As classes end, new challenges begin

For most Yalies, winter break means time to wind down, relax with family and forget about responsibility. But many Yale athletes on winter sports teams do not enjoy such luxuries.

Instead, the men’s and women’s basketball teams, men’s and women’s swimming and diving teams and men’s hockey team, among others, will train and compete throughout winter break with a frequency and intensity that often exceeds what is demanded while school is in session. The men’s basketball team will play in Nevada, California and Iowa in a three-game, five-day whirlwind road tour, and players on the women’s basketball team will be given only five days off to stay with family during the entire break.

While several athletes interviewed admitted wishing they could spend more time at home with their families, they said they all believe such commitments are typical of Division I athletics programs and would improve their teams.

“I wish I could be home longer but playing a winter sport, you kinda know you’re not going to have a long Thanksgiving break, a winter break or spring break,” said women’s basketball team center Emmy Allen ’16. She added that while she and her teammates all “think it’d be nicer if we could spend more time at home with our families,” the winter training will better prepare the team for conference competition.

Although Allen and her teammates will play four times over the break, including an away matchup with Georgetown, the general lack of games on her team’s calendar over the break leads her to assume that practices will be tougher.

“Because we won’t be playing many games, we’ll need to have tough practices to stay sharp,” she said.

For the men’s basketball team, the winter break road trip has become an annual highlight of the season for the seniors. The team’s coaches try to organize games in areas from where at least one of their seniors hails, forward Matt Townsend ’15 said.

“This year we have guys who are from Nevada, the Bay Area in San Francisco and Iowa, so we accordingly got games in these regions,” said Townsend, adding that this makes the road trip feel almost like a homecoming game for the team’s seniors.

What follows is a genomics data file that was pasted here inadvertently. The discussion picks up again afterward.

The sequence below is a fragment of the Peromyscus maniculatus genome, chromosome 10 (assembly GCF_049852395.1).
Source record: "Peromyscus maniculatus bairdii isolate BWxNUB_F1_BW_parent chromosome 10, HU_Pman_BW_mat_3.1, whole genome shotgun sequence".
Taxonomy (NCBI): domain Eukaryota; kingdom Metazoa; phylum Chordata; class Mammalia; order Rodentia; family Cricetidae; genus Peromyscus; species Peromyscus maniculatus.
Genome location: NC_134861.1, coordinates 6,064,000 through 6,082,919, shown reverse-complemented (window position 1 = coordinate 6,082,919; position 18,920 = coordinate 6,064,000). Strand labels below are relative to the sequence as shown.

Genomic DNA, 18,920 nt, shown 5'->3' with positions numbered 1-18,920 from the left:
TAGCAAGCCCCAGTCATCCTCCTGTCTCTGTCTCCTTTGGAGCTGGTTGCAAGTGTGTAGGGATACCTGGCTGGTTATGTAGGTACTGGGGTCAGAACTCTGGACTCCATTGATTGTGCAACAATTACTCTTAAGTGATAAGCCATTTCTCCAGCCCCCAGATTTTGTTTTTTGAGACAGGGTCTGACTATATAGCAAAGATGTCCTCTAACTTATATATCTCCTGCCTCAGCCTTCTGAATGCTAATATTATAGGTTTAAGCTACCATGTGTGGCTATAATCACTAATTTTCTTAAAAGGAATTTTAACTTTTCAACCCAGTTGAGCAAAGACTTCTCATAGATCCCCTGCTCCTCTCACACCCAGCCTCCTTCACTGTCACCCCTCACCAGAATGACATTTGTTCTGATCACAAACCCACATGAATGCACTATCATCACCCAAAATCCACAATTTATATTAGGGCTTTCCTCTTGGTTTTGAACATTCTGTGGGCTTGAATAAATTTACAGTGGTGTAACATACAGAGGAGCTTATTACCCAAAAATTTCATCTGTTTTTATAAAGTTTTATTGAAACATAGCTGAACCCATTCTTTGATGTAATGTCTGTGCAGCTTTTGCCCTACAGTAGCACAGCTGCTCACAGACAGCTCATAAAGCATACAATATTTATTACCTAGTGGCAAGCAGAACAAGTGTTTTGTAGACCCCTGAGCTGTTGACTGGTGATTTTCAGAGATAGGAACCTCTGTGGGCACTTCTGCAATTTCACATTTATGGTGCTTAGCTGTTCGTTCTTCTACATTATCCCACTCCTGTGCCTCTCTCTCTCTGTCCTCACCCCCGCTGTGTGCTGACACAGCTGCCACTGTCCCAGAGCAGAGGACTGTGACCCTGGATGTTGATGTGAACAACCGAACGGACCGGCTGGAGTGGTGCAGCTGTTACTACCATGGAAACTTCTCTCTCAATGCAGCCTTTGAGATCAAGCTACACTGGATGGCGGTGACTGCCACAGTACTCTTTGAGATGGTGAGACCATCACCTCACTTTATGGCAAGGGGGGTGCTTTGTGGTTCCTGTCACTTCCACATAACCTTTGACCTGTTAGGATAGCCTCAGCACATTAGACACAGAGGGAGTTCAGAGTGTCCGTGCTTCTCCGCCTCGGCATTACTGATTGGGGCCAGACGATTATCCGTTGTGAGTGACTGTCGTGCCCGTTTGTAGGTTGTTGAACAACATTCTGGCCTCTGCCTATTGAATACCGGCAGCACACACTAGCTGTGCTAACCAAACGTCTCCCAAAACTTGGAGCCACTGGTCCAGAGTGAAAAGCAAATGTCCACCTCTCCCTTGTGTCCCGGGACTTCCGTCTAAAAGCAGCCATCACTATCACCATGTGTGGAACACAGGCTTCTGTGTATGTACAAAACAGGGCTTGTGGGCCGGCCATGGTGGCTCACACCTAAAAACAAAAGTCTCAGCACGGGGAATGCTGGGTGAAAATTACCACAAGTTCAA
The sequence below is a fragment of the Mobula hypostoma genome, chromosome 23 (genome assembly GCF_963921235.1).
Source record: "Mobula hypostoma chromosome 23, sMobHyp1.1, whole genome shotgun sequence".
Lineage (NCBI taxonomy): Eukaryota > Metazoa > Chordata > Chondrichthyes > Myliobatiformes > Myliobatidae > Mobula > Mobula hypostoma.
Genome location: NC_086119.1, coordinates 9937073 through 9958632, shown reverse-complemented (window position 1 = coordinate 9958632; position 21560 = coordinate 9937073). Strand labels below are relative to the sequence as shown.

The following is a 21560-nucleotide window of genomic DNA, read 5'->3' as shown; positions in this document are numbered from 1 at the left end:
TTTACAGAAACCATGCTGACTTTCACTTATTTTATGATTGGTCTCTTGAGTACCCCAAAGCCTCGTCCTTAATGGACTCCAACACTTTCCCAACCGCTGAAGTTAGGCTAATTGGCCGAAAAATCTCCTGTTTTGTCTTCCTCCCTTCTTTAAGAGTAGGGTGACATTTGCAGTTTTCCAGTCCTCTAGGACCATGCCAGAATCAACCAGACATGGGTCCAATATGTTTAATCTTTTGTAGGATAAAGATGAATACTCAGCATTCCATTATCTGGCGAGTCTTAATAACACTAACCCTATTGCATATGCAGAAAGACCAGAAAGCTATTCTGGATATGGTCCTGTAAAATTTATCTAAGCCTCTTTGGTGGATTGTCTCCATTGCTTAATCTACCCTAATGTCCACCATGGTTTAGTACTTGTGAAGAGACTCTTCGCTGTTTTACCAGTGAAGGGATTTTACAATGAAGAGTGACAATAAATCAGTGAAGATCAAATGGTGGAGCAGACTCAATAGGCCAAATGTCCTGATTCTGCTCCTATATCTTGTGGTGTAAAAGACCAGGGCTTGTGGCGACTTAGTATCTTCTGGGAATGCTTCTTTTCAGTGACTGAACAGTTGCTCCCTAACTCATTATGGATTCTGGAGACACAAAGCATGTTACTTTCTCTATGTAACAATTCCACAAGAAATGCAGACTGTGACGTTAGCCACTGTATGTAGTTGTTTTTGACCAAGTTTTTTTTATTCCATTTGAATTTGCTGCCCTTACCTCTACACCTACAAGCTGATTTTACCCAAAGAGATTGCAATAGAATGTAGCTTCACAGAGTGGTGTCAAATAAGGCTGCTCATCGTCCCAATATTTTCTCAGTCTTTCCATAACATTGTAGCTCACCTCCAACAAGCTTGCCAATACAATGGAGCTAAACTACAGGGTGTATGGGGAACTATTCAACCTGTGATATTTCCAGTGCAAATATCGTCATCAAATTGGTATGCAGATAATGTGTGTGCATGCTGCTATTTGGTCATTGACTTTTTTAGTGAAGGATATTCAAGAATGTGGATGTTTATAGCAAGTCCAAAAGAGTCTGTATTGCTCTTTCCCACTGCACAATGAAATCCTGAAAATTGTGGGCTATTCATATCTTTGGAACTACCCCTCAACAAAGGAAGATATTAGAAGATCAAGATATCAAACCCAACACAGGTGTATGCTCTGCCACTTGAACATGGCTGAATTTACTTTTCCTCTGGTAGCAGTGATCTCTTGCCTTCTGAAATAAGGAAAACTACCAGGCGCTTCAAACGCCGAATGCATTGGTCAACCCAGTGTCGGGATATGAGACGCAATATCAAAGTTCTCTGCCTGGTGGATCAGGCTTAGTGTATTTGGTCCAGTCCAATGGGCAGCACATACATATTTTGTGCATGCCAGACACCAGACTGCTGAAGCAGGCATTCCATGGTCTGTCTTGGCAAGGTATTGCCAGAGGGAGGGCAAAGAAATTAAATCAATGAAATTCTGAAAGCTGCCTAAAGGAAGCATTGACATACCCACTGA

He added that the road trip is an effective way for the team to become closer. “We don’t need specific outings [to build team harmony], because just hanging out in hotels and on the road is a great way to know the guys.”

While men’s and women’s basketball will travel for games, Yale’s men’s and women’s swimming and diving teams are both heading to Florida for training camps. After a 10-day break to see family, the men’s team will head to Plantation, Fla. for one week of team bonding before training begins on Dec. 27. The women’s swim team will start a day earlier in Coco Beach.

“One of the reasons we go to Florida [as opposed to staying in New Haven] is for a morale boost,” said Michael Lazris ’15, adding that if the team was just swimming in New Haven, “swimmers could start feeling depressed that they were still practicing while other students were enjoying their breaks.”

Moreover, coaches are particularly tough during winter break, knowing that this is the one time of the year when their athletes are not distracted by schoolwork, Lazris said.

“This is the reason why winter break is the part of the season where we’re pushed to our limits,” captain Jared Lovett ’13 said.

Yet, as Lazris noted, nothing brings people together more than going through hell together.

Comments